Friday, October 4, 2013

Kansas Silver-Haired Legislature endorses medical marijuana

By SCOTT ROTHSCHILD, The Lawrence Journal-World

TOPEKA, KAN. ---- The Kansas Silver-Haired Legislature, a senior-citizen advisory group, has approved a resolution in support of medical marijuana.

"We know it's controversial, but so is getting up in the morning when you get to be our age," said Jim Snyder, the 80-year-old president of the group.

The non-binding recommendation, which supports Senate Bill 9, will be forwarded to the Kansas Legislature.

SB 9 would allow people who have certain medical conditions, such as cancer, and have received recommendations from their physicians to use marijuana. It would also have the state regulate and license medical marijuana centers to provide the drug.

Similar measures have been filed in the Kansas Legislature over the past several years, but the issue has gained no traction.

Snyder, of Topeka, said Thursday that may change because of the Silver-Haired Legislature's endorsement and the increasing number of states that have approved medical marijuana.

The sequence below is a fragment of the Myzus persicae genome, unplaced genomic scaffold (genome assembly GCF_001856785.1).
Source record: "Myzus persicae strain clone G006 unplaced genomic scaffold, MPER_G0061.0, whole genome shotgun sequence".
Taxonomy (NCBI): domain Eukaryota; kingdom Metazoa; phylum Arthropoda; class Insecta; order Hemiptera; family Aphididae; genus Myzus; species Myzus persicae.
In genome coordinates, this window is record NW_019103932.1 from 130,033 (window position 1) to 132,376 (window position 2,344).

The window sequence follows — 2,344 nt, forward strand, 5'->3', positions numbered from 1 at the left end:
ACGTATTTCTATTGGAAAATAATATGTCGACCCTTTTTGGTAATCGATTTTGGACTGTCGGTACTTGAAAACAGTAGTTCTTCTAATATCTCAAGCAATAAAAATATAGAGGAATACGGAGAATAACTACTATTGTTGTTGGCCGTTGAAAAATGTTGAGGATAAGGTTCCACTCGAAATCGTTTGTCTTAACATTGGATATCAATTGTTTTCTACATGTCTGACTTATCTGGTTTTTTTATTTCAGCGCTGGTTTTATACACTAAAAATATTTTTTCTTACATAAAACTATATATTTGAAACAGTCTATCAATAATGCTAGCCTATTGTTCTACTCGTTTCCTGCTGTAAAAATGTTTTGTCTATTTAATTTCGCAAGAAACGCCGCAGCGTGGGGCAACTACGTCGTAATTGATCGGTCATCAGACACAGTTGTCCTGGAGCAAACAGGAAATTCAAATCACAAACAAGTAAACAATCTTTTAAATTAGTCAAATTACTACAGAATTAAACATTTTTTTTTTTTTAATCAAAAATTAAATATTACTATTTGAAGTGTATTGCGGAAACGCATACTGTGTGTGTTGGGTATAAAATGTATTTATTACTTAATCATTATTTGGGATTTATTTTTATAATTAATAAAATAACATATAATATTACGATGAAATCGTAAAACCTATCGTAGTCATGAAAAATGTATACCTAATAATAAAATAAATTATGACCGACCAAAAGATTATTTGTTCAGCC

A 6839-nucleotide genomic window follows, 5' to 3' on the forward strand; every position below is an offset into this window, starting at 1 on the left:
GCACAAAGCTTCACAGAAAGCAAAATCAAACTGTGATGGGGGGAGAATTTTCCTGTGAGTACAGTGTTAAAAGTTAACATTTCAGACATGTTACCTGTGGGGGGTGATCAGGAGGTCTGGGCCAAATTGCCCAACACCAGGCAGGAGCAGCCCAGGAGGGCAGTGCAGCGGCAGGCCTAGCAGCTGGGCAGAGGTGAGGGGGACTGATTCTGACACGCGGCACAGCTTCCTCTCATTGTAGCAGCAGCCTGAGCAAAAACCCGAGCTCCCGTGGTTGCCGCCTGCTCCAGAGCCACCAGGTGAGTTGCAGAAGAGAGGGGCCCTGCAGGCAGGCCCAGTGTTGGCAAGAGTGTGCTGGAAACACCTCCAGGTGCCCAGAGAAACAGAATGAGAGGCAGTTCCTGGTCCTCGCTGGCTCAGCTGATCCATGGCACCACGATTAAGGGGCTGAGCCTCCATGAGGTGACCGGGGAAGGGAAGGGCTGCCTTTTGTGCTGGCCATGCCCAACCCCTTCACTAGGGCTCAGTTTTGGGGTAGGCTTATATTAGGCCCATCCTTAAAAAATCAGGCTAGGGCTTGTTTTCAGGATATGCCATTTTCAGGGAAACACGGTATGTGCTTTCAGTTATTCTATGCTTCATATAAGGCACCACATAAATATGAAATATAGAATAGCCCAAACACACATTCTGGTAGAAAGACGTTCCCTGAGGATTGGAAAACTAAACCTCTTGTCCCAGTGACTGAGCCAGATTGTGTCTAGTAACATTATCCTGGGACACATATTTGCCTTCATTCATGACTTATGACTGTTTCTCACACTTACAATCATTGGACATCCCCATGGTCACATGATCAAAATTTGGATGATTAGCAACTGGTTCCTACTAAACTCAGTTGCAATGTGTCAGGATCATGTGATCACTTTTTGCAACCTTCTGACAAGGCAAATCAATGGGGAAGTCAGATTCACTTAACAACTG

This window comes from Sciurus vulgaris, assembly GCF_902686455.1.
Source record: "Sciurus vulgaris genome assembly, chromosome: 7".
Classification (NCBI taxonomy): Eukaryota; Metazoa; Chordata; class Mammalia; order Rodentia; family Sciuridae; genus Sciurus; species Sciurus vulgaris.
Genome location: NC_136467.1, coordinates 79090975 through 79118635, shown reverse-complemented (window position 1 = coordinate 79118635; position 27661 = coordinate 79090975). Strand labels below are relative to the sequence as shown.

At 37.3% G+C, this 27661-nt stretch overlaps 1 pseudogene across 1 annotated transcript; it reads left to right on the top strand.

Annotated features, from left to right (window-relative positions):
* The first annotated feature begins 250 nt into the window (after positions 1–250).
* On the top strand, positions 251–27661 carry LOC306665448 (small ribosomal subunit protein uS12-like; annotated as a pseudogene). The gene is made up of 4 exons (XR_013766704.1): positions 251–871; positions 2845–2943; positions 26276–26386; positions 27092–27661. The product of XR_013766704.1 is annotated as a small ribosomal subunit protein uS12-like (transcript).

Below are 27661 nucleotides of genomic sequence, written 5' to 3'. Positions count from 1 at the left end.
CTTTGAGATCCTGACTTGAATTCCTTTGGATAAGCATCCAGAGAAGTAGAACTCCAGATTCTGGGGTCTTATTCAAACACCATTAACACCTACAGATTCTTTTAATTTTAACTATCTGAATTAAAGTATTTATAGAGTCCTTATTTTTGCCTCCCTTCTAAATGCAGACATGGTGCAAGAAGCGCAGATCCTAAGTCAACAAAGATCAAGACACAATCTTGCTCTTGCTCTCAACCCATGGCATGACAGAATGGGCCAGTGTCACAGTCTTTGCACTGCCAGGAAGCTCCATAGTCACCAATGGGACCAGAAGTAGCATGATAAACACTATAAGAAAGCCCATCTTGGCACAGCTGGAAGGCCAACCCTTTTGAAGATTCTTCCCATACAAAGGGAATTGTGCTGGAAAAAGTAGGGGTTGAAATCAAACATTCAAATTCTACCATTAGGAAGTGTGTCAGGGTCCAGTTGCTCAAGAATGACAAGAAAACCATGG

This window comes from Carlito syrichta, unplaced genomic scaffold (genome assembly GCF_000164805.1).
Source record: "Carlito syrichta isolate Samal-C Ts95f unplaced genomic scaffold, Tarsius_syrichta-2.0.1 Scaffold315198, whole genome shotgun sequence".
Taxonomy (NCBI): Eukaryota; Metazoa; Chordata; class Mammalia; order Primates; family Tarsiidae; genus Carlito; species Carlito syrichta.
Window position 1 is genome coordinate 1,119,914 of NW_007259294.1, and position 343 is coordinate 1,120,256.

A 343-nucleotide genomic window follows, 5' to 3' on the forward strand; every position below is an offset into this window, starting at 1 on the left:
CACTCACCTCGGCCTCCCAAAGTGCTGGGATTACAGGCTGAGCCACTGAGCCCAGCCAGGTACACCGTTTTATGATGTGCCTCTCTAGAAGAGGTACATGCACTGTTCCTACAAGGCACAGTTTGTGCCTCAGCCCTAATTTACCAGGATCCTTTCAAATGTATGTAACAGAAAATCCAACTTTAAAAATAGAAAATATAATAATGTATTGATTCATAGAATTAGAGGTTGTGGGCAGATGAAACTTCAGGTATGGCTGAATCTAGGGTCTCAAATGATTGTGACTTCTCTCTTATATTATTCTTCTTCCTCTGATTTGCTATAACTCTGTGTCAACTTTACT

He said older people are simply looking for ways to manage pain."When you get old, you get creaky, and you hurt," he said. And Snyder said sometimes prescription drugs that are currently available are too powerful.

Earlier, the Silver-Haired Legislature heard from Jack Cole, who leads the group Law Enforcement Against Prohibition.

Cole, a retired undercover narcotics officer from New Jersey, told the group legalizing drugs could actually reduce crime and violence and not increase use.

The Silver-Haired Legislature is a unicameral legislative body consisting of 125 representatives. All members of the group are age 60 or older.

Members submit forms to be candidates and are elected during elections run by local area agencies on aging. The group's recommendations are then forwarded to the Kansas Legislature and Gov. Sam Brownback.

The group provides an educational experience in the political process and an opportunity to identify policy concerns for Kansas’ older adults.